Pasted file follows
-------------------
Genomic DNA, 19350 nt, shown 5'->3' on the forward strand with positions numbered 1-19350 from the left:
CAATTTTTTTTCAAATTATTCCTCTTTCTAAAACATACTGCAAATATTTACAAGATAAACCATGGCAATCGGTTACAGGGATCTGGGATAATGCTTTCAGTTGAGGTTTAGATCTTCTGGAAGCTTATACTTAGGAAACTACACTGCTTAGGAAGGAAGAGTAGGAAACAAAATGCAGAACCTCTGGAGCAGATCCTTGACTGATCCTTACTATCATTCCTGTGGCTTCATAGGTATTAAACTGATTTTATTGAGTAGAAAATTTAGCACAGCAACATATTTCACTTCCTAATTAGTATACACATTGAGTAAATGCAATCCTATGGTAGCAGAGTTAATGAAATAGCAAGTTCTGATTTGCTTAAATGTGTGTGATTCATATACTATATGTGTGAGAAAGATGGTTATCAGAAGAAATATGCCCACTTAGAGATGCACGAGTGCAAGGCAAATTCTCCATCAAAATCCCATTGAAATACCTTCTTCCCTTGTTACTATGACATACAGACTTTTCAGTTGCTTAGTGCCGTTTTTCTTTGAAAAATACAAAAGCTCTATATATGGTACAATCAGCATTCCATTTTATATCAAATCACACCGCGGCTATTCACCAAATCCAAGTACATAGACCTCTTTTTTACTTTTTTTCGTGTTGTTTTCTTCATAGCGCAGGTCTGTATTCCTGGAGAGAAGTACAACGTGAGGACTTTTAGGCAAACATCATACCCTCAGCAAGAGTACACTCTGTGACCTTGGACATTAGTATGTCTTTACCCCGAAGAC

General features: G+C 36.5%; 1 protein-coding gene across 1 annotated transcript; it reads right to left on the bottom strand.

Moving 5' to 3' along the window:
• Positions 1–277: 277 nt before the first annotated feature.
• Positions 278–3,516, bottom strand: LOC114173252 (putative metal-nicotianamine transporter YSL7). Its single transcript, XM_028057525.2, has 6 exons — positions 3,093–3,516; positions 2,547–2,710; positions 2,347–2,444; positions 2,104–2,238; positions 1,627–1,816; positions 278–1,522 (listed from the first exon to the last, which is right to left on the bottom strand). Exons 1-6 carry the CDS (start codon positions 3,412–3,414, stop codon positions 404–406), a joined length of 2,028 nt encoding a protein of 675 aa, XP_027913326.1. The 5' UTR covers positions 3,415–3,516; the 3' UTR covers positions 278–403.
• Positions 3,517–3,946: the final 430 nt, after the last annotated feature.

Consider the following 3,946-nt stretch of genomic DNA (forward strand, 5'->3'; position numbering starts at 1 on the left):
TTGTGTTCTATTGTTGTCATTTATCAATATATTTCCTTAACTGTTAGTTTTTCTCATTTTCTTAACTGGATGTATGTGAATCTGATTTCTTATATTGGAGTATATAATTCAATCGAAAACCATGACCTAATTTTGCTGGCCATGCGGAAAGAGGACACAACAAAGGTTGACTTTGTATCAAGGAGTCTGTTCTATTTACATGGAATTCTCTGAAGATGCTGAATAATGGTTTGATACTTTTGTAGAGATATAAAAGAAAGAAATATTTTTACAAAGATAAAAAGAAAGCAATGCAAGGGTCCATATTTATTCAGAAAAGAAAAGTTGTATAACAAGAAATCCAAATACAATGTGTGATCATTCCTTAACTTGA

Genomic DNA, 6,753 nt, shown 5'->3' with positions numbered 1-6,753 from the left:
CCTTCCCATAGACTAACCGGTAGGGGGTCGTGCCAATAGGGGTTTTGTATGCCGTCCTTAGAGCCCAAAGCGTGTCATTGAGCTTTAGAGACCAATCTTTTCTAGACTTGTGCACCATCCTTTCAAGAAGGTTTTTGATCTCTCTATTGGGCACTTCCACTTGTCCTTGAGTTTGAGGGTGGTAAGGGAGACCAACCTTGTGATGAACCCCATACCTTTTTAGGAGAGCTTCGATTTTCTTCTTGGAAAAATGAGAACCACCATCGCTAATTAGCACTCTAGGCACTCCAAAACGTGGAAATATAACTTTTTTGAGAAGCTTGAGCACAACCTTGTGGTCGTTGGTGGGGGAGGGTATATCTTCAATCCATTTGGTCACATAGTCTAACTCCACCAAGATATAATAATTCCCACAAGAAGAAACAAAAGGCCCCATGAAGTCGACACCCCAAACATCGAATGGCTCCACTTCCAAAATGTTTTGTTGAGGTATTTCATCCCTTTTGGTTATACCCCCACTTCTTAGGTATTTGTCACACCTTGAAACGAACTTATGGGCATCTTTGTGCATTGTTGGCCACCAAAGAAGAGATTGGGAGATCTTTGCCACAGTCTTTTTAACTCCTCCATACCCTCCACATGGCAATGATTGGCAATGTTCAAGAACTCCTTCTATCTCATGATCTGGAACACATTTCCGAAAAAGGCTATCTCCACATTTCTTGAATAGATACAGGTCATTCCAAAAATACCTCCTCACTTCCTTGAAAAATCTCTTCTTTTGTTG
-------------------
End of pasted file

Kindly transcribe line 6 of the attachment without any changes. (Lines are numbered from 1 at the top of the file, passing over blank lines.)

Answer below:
• Positions 278–3,516, bottom strand: LOC114173252 (putative metal-nicotianamine transporter YSL7). Its single transcript, XM_028057525.2, has 6 exons — positions 3,093–3,516; positions 2,547–2,710; positions 2,347–2,444; positions 2,104–2,238; positions 1,627–1,816; positions 278–1,522 (listed from the first exon to the last, which is right to left on the bottom strand). Exons 1-6 carry the CDS (start codon positions 3,412–3,414, stop codon positions 404–406), a joined length of 2,028 nt encoding a protein of 675 aa, XP_027913326.1. The 5' UTR covers positions 3,415–3,516; the 3' UTR covers positions 278–403.